I am inclined to agree with Steven Taylor (and, by extension, disagree with Nate Silver and Kevin Drum) that it’s a bit early to assume that the House Republicans are just voting “no” in lockstep for the sole sake of being obstructionists.
For starters, the Republicans didn’t kill—merely delay—the ill-advised push to pretend* we’re delaying the digital TV transition. I also think this fits into the larger theme of a protest against Democratic efforts to circumscribe debate in the House; even if Senate Republicans agreed with Senate Democrats on the content of the DTV delay bill and it passed by unanimous consent (which isn’t a “unanimous vote” by the way), that’s no excuse for the House Democrats to rush it to the floor the next day under suspension of the rules—which allows exactly 40 minutes of debate followed by zero amendments—especially when there is a real consensus behind passing a “clean” bill providing coupon funding without the fake-delay provisions.
The fact of the matter is that pace Silver nobody is likely to remember either vote, particularly since the stimulus bill is going to bounce around the Hill several times, after which plenty of House Republicans will hail whatever (likely minimal) changes come out of conference as satisfying their concerns, and we’ll all go back to obsessing over Sasha Obama’s taste in hoodies or something much more important to the future of the republic.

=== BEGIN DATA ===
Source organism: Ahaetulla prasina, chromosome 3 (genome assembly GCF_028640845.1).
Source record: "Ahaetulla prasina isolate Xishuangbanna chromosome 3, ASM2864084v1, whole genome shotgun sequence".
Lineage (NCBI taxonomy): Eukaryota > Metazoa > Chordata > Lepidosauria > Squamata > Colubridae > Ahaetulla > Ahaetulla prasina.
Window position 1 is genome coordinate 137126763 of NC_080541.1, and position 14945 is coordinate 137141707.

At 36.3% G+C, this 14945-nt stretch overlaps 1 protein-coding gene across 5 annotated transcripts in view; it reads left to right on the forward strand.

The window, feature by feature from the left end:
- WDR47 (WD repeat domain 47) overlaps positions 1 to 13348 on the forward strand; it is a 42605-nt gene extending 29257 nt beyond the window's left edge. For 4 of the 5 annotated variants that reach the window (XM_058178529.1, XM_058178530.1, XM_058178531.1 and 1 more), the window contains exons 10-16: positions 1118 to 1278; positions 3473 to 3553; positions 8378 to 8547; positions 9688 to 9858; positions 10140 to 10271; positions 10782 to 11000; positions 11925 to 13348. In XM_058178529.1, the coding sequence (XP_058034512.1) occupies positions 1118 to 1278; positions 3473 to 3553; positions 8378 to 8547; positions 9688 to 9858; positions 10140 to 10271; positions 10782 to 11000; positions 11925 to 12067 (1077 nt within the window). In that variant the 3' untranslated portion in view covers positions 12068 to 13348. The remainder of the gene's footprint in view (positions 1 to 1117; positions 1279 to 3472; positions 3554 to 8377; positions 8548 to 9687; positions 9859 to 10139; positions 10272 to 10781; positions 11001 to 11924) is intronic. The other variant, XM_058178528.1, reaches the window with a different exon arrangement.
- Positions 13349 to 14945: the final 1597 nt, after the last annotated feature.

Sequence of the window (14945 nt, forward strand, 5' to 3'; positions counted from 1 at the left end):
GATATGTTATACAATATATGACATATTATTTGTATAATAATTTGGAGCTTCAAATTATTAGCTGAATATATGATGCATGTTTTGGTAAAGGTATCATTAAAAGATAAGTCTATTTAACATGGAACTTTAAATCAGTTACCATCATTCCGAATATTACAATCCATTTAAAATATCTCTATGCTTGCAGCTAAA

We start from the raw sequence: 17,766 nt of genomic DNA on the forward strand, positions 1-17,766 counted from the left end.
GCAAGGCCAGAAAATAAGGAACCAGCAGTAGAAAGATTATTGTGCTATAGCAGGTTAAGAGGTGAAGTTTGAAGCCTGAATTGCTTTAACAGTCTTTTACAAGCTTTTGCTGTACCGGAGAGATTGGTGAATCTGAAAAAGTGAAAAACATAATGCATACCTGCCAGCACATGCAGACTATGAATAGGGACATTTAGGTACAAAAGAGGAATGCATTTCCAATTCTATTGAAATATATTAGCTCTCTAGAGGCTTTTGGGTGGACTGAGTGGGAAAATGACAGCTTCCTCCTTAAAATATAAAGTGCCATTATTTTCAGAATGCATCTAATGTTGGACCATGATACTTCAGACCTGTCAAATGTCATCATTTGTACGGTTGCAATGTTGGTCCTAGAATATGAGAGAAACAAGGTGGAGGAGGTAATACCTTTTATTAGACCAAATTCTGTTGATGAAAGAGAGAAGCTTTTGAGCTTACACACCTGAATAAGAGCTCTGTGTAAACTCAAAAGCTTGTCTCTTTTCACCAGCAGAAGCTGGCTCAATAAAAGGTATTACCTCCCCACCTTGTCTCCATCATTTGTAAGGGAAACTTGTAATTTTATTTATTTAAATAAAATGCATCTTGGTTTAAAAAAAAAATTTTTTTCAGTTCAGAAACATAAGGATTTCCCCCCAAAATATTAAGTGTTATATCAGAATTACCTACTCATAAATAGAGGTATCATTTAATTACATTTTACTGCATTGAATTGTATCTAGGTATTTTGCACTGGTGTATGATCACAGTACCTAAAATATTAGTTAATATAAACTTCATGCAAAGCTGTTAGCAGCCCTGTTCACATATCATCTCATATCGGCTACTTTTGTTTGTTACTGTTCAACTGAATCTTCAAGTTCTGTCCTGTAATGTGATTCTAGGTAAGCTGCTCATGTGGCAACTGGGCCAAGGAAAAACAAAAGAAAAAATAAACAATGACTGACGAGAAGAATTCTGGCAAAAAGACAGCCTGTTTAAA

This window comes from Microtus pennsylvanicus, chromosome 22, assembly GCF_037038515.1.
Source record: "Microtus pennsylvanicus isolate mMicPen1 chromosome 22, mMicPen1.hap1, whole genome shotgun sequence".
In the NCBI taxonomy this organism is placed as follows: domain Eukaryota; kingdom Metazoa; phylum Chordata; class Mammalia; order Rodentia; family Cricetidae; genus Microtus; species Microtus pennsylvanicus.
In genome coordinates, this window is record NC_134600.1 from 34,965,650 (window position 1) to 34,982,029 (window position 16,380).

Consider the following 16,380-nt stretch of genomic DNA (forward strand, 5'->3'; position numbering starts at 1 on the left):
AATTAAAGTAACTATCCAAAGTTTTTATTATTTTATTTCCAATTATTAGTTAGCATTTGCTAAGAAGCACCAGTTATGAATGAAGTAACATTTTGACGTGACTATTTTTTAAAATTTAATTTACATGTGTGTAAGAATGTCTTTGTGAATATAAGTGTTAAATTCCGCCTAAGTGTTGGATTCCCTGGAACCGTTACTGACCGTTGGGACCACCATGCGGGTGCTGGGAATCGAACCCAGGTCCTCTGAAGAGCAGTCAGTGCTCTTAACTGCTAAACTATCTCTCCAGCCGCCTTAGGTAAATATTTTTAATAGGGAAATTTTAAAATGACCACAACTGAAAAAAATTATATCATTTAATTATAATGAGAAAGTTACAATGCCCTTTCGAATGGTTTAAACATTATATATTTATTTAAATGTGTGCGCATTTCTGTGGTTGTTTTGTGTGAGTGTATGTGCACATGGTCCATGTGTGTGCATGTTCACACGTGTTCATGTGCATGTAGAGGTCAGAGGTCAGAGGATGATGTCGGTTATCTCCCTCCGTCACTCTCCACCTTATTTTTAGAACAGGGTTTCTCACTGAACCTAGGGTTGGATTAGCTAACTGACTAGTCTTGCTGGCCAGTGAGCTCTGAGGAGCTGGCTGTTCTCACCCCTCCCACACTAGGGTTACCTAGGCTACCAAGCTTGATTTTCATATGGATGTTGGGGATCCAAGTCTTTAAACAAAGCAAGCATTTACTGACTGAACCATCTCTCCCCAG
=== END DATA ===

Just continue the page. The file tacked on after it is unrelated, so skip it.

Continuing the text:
Steven Taylor, Nate Silver, and Alex Knapp are all on-board with an amendment proposed by Sen. Russ Feingold to the U.S. Constitution to strip governors of their power to make long-term “temporary” appointments to the Senate. Since Feingold hasn’t released the text of his proposed amendment yet, I can’t consider the merits of his specific proposal, but in general I am supportive of the idea that a special election to fill a vacant seat should be held within 60–90 days of a senatorial vacancy. I’d also amend Article I, Section 2 to specify a similar, specific deadline for filling vacancies in the House of Representatives, but that is hardly a deal-breaker if omitted. Assuming there are no hidden catches, I hope Congress acts quickly to propose this amendment to the states, where I suspect it will be received warmly by the state legislatures—who, after all, do not require gubernatorial approval to ratify constitutional amendments.